State May Raid Cash From Cities, County


Obama vs. Schwarzenegger:  White House Threatens to Rescind Stimulus Funds

Schwarzenegger’s office was advised this week by federal health officials that the wage reduction, which will save California $74 million, violates provisions of the American Recovery and Reinvestment Act. Failure to revoke the scheduled wage cut before it takes effect July 1 could cost California $6.8 billion in stimulus money, according to state officials.

Call it a threat or a grim reality. Whatever it is, it’s not being welcomed at city halls across California.

The governor’s office suggested this week that if the May 19 budget-reform measures are rejected by voters, the state will have to borrow $2 billion from cities and counties.

The proposal, which comes as polls show little hope for the ballot measures, is being met with horror by local governments that face red ink of their own.

“Our budget gap is so big it’s beyond anything we could have imagined already,” said Santa Cruz City Manager Dick Wilson. “If the state adds this additional burden, it’s overwhelming. … It’s appalling beyond words.”

Under the state proposal, the city of Santa Cruz could be forced to hand over as much as $1.6 million next year, adding to an existing hole of $6.5 million. With a total budget of $75 million, the city is already having to make concessions — like giving up operation of two museums and a community center and asking employees to take pay cuts — which Wilson said would become more severe should the city lose more money.

The May 19 election includes five measures that would generate $6 billion through new taxes, borrowing and funding shifts. The most recent poll, released Thursday by the Public Policy Institute of California, echoes earlier surveys and shows none of the five measures has more than 43 percent support.

With the state facing a projected $8 billion shortfall even if the measures pass, the Schwarzenegger administration is considering an array of budget-balancing options that include borrowing from local governments.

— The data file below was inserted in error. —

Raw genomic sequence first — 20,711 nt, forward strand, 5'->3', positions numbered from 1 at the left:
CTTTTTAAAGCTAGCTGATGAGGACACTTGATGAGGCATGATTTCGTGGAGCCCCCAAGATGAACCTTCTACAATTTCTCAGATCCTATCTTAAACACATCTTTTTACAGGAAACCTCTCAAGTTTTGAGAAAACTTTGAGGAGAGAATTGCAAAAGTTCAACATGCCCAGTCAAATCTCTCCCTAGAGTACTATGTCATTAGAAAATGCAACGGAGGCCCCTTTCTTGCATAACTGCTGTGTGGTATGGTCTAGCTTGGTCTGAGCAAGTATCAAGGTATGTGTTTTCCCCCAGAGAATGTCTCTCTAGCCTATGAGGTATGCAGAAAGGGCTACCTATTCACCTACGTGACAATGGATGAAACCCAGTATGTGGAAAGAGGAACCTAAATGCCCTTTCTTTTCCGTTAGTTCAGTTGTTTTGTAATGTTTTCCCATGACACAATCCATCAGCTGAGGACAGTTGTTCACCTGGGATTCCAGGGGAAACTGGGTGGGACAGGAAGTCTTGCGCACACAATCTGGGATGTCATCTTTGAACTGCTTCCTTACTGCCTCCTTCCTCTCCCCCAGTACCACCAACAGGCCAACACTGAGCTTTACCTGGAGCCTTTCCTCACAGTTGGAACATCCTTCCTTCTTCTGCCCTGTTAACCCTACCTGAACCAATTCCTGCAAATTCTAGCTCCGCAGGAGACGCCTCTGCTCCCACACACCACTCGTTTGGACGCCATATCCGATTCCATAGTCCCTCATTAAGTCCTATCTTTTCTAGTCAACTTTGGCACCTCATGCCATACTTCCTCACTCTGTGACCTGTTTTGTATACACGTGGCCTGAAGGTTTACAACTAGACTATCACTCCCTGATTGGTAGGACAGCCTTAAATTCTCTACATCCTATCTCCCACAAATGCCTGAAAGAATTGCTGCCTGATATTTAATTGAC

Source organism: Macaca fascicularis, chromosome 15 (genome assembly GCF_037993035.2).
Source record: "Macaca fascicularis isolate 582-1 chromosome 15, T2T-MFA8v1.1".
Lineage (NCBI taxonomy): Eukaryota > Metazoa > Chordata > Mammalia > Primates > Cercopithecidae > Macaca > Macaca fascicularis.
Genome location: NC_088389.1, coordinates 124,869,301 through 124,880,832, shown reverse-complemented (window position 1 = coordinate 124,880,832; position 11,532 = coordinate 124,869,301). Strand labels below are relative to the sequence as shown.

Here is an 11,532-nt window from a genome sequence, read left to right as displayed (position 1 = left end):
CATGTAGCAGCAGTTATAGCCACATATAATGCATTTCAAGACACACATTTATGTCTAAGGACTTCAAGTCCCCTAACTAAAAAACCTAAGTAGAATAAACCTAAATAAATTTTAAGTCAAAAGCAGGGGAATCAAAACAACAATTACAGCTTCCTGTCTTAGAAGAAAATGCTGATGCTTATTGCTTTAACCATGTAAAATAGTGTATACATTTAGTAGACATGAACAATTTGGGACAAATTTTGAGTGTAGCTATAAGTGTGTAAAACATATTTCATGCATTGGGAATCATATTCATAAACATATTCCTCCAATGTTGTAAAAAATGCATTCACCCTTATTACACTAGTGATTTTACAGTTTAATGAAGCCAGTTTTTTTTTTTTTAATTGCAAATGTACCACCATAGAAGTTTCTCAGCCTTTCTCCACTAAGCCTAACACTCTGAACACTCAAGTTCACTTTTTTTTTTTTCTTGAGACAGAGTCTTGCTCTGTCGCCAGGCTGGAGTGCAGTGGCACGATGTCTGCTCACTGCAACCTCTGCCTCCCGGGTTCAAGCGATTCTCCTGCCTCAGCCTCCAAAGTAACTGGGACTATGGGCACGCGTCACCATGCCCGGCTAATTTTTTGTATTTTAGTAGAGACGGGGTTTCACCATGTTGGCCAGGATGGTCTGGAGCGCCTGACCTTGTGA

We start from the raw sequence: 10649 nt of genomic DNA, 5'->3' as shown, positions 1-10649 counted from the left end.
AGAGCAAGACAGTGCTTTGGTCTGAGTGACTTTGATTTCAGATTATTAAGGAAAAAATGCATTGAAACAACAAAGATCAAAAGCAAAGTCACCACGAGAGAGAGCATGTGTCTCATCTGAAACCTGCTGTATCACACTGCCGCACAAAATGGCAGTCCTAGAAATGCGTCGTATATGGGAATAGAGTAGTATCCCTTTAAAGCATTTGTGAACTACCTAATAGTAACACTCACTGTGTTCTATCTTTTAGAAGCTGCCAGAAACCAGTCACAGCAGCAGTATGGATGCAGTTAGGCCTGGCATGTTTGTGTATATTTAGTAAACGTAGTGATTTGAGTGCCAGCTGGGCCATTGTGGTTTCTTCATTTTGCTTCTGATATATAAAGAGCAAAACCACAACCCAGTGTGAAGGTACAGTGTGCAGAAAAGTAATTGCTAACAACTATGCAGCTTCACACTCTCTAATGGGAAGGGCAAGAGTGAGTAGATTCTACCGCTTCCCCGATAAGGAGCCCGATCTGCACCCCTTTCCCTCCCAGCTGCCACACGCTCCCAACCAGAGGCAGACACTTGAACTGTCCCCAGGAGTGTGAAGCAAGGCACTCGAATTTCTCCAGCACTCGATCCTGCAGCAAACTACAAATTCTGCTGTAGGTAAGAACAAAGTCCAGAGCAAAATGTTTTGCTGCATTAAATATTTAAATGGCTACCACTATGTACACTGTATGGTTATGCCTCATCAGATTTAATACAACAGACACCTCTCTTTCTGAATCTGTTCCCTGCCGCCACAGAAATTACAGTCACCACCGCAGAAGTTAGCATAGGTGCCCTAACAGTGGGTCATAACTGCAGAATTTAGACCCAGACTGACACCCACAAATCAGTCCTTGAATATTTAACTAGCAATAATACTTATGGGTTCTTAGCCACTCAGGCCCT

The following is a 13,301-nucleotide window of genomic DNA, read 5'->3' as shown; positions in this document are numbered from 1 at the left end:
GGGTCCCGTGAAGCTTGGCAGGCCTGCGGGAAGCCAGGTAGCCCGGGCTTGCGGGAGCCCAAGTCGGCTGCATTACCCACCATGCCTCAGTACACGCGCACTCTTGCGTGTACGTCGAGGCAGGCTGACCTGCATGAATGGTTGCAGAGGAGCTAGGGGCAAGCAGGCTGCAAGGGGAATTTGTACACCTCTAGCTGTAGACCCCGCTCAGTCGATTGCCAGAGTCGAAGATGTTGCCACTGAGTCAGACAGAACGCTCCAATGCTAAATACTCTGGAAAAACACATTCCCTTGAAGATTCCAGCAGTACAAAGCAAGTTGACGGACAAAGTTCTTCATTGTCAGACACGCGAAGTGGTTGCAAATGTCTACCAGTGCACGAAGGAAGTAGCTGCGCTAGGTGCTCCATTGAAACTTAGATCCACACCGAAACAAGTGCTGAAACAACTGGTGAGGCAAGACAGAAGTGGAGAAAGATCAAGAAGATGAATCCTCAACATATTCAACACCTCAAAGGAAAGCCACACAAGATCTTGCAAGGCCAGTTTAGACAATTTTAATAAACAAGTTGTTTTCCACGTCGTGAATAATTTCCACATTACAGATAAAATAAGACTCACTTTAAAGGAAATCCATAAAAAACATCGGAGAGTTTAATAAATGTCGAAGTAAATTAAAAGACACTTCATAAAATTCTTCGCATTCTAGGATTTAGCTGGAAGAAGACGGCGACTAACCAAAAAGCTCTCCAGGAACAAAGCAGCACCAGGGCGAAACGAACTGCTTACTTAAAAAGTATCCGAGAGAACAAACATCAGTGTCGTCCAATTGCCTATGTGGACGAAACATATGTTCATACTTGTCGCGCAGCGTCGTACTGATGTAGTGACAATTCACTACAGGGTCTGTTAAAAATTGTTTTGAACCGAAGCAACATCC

The state, under voter-approved Proposition 1A, is permitted to take up to 8 percent of the property taxes collected for cities and counties as long as the money is repaid, with interest, in three years.

That would mean a grab of up to $16.7 million from governments in Santa Cruz County, the bulk of it, or $9.1 million, coming from the county government, according to numbers crunched Thursday by county Auditor-Controller Mary Jo Walker.

Schwarzenegger officials did not return calls for comment.

Some were calling the governor’s proposal a desperate, last-ditch attempt to get voters to support the ballot measures his office has long been championing.

“Instead of them saying, We’re here to finally get control of spending,’ now the theme is, If we don’t do it, watch out,” said Larry Gerston, political analyst and professor at San Jose State. “The proponents are really scrambling right now to come up with a way to get people out to vote … and get them to see the light from their point of view.”

Assemblyman Bill Monning, D-Monterey, though, empathizes with the governor’s situation.

The first-term lawmaker who represents Santa Cruz County said that if the ballot measures don’t pass, few options remain for steadying the state’s finances. Republicans, Monning said, won’t agree to higher taxes, which would leave the state with no choice but to proceed with program cuts and even borrowing from local governments.

“This is a realistic assessment of what the state faces,” he said. “I don’t think it’s a scare tactic.”


May 19 Ballot MEASURES

Proposition 1A: Establishes a spending cap and a reserve fund and extends a number of taxes.

Proposition 1B: Provides money to schools in light of past cuts.

Proposition 1C: Permits state to borrow up to $5 billion against future lottery proceeds.

Proposition 1D: Redirects Proposition 10 money, which was approved by voters to fund child services through cigarette taxes, to other purposes.

Proposition 1E: Redirects Proposition 63 money, which was approved by voters to fund mental health services, elsewhere.



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